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Your Environment. Your Health.

HAFTRAP-HOME AIR FILTRATION FOR TRAFFIC-RELATED AIR POLLUTION

Export to Word (http://www.niehs.nih.gov//portfolio/index.cfm/portfolio/grantdetail/grant_number/R01ES030289/format/word)
Principal Investigator: Brugge, Doug
Institute Receiving Award University Of Connecticut Sch Of Med/Dnt
Location Farmington, CT
Grant Number R01ES030289
Funding Organization National Institute of Environmental Health Sciences
Award Funding Period 01 Sep 2019 to 31 May 2024
DESCRIPTION (provided by applicant): Abstract Concentrations of ultrafine particles (UFP) are elevated near major roadways and highways. Evidence is strong that living in these areas is associated with substantial respiratory, cardiovascular and other adverse health outcomes. We have contributed to recent evidence of associations between chronic exposure to UFP and cardiovascular disease risk. Indeed, in response to these findings, including ours, there is growing use of in-building air filtration to reduce traffic-related pollution levels in homes and schools near highways, including market-based responses and city ordinances. There is, however, as yet, no empirical evidence that these measures improve health. This proposal builds on preliminary studies in which we conducted randomized crossover trials of in-home air filtration on a smaller scale (N= 20 and 23) and a controlled short term setting (N=77). Our randomized 2-hour exposure study showed that reducing PM with filtration can reduce blood pressure. Accordingly, we propose a blinded randomized crossover efficacy trial (N=240 households consisting of 288 participants) of High Efficiency Particulate Air (HEPA) filtration in near-highway homes that lack mechanical air-handling systems. Households will be randomized to 30 days of either filtration or sham filtration followed by a 30 washout period with a subsequent 30-day period of the alternative assignment. Room air filters that are commercially available will be placed in the bedroom and living room of each home. We will measure UFP and PM2.5 concentrations in 20% of the homes during filtration and sham periods and assess personal exposure in a subset of participants. We will also assess chemical composition of particulate air pollution in 10 homes/year for exploratory purposes that could lead to future lines of research. Our primary health endpoints will be participants’ hsCRP and peripheral blood pressure, measures we have used in multiple observational studies of UFP as well as in our pilot filtration intervention studies. Secondary biological measures that contribute to understanding biological pathways will be IL-6 (inflammation), D-dimer (coagulation), metabolome, central pressure and arterial stiffness. The primary intention to treat analysis will compare outcomes between HEPA filtration to sham filtration. We will have 80% power to detect a difference of 0.6 mg/L in change in hsCRP and a difference in reduction in systolic blood pressure of 3.5 mmHg compared to participants who receive no filtration. Having participants serve as their own controls in the within-subject comparisons of intervention effectiveness increases our statistical power and eliminates the possibility of baseline imbalances in demographic and clinical characteristics. A social science evaluation will inform final adjustments to our approach at the start and also assess participant acceptance and experience with the intervention at the end. Our primary innovation is that this will be the first near highway HEPA intervention trial that is large enough and careful enough to be policy-relevant.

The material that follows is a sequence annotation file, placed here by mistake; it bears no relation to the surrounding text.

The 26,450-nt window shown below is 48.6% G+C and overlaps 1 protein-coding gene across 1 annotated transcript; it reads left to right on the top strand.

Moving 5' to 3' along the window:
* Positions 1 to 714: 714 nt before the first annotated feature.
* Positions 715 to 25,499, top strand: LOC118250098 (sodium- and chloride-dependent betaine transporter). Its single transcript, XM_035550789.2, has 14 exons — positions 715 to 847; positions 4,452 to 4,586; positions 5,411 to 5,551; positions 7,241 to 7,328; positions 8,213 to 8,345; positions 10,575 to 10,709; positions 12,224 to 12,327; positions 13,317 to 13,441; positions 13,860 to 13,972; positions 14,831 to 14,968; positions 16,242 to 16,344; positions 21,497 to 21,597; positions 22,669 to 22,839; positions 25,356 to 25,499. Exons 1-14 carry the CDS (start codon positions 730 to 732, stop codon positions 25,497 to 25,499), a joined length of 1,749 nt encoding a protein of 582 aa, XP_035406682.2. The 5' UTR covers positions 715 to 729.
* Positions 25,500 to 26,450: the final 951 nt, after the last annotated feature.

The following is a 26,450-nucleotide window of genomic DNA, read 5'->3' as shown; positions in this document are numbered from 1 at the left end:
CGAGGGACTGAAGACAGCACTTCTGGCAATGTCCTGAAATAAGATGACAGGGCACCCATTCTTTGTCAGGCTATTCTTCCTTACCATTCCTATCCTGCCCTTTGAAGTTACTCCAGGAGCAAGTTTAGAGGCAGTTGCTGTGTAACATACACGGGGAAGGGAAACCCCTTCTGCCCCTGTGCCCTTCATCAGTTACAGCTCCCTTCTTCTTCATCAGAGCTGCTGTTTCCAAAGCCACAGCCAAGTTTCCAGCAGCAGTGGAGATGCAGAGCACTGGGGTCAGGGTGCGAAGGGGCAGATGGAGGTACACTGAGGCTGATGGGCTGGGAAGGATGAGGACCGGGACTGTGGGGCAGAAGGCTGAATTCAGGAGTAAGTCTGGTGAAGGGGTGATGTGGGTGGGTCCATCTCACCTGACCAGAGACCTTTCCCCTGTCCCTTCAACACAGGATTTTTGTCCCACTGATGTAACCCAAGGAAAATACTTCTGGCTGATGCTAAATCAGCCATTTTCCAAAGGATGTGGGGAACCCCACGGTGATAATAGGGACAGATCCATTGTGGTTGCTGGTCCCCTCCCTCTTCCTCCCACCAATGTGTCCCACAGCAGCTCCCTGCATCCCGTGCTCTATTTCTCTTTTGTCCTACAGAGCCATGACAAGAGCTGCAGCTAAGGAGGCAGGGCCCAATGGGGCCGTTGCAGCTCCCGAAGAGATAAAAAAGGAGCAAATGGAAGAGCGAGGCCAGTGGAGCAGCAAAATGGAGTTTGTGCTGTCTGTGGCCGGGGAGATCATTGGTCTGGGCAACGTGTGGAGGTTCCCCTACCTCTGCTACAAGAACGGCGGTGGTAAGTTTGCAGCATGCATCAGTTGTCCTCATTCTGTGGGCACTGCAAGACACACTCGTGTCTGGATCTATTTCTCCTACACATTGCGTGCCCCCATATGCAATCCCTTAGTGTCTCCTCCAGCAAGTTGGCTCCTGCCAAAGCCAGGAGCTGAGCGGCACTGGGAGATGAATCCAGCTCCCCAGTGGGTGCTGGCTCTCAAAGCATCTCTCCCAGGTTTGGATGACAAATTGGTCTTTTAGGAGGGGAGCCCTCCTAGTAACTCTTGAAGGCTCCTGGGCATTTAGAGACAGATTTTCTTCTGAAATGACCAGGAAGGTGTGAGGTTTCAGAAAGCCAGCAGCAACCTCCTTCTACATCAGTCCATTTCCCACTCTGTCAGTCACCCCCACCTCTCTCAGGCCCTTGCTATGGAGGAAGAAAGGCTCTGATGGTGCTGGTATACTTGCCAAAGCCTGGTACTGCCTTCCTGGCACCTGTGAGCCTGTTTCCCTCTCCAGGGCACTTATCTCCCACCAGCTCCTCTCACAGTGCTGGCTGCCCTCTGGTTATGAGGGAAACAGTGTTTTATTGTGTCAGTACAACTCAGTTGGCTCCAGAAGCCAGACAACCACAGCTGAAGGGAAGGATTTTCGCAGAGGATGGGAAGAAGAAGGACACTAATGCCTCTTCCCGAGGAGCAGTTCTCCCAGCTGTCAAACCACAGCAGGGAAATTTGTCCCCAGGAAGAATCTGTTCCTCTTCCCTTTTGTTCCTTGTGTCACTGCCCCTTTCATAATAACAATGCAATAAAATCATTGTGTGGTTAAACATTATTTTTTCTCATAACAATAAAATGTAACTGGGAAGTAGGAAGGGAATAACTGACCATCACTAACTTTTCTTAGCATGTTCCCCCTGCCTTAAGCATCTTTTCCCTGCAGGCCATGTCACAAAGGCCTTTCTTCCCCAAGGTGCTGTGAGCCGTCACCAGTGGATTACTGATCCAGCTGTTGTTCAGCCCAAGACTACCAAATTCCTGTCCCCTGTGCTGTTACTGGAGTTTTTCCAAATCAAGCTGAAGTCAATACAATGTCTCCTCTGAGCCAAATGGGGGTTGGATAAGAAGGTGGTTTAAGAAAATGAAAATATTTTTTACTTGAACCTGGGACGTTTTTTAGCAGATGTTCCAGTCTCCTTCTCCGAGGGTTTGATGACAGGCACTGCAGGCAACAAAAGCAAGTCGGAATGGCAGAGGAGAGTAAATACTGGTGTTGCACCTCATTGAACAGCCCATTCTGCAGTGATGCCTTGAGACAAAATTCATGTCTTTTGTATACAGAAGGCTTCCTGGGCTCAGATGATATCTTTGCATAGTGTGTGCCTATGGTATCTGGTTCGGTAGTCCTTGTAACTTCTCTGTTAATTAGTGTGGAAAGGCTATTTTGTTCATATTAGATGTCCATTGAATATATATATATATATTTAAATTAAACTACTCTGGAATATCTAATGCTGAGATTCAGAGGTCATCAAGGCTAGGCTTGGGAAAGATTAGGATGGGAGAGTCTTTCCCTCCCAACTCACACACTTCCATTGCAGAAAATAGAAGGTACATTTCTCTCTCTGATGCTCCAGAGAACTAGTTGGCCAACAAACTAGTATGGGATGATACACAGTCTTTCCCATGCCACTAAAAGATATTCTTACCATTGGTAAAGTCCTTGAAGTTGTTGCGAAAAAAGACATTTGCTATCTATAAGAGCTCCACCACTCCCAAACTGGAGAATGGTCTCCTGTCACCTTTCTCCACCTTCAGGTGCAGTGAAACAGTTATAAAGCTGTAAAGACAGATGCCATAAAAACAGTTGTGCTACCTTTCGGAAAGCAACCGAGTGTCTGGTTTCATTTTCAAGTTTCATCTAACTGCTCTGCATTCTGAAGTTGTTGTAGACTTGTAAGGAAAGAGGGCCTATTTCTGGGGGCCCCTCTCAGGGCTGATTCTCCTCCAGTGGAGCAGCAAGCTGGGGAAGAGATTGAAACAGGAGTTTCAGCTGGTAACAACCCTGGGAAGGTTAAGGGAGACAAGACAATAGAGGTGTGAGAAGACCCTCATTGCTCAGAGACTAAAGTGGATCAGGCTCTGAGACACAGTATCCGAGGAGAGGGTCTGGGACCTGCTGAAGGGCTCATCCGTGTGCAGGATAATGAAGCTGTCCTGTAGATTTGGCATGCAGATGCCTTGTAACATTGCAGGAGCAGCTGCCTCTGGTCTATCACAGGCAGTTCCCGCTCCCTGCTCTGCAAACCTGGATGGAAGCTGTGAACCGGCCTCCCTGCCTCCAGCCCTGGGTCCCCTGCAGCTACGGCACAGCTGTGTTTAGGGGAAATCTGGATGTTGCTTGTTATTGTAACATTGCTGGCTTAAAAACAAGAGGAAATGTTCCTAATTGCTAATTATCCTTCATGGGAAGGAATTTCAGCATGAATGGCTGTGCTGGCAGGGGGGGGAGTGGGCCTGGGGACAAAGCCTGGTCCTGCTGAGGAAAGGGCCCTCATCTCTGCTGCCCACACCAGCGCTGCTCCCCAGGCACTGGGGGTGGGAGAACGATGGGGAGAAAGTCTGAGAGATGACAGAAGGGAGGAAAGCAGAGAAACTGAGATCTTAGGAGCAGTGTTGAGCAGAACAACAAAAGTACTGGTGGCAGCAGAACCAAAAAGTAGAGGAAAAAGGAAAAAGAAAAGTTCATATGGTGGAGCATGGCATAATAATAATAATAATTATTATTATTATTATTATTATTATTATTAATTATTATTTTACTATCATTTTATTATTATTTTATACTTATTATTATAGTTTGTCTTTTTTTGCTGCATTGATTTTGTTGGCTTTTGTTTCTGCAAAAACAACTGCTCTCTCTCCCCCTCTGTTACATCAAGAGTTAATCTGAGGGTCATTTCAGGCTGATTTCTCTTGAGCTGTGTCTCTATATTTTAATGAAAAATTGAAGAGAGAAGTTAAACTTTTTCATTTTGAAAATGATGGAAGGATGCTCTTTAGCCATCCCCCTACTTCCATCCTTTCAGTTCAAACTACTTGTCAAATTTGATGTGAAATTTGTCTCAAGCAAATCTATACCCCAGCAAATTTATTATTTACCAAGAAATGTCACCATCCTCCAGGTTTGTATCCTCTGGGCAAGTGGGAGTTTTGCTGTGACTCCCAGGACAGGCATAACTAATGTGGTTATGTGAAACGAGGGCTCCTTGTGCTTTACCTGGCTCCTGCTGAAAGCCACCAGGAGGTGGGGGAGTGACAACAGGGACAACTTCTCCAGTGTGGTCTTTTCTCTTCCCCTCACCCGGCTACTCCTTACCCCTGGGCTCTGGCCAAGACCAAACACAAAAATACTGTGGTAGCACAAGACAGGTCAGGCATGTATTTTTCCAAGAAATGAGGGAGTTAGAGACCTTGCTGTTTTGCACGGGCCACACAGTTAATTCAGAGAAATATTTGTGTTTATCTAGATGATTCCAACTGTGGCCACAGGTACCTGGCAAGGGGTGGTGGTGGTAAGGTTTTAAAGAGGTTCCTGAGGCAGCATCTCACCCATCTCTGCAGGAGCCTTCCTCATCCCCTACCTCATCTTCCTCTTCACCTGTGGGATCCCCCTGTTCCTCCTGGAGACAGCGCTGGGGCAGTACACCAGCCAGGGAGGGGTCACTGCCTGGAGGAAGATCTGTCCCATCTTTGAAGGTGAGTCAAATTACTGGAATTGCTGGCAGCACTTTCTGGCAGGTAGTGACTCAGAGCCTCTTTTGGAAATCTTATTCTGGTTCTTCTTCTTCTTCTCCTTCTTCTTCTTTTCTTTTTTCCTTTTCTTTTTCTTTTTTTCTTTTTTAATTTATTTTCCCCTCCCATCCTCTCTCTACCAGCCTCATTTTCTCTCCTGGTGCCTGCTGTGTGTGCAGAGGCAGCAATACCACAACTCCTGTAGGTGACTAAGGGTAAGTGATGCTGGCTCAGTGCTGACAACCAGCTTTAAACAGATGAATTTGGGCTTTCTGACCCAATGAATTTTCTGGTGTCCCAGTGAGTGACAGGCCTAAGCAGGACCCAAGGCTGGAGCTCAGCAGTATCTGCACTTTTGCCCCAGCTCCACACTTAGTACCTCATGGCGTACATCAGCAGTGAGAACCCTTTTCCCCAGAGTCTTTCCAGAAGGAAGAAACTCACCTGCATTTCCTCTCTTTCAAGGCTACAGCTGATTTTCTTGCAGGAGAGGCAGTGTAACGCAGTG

Science Code(s)/Area of Science(s) Primary: 41 - Cardiovascular System
Secondary: 03 - Carcinogenesis/Cell Transformation
Publications See publications associated with this Grant.
Program Officer Bonnie Joubert
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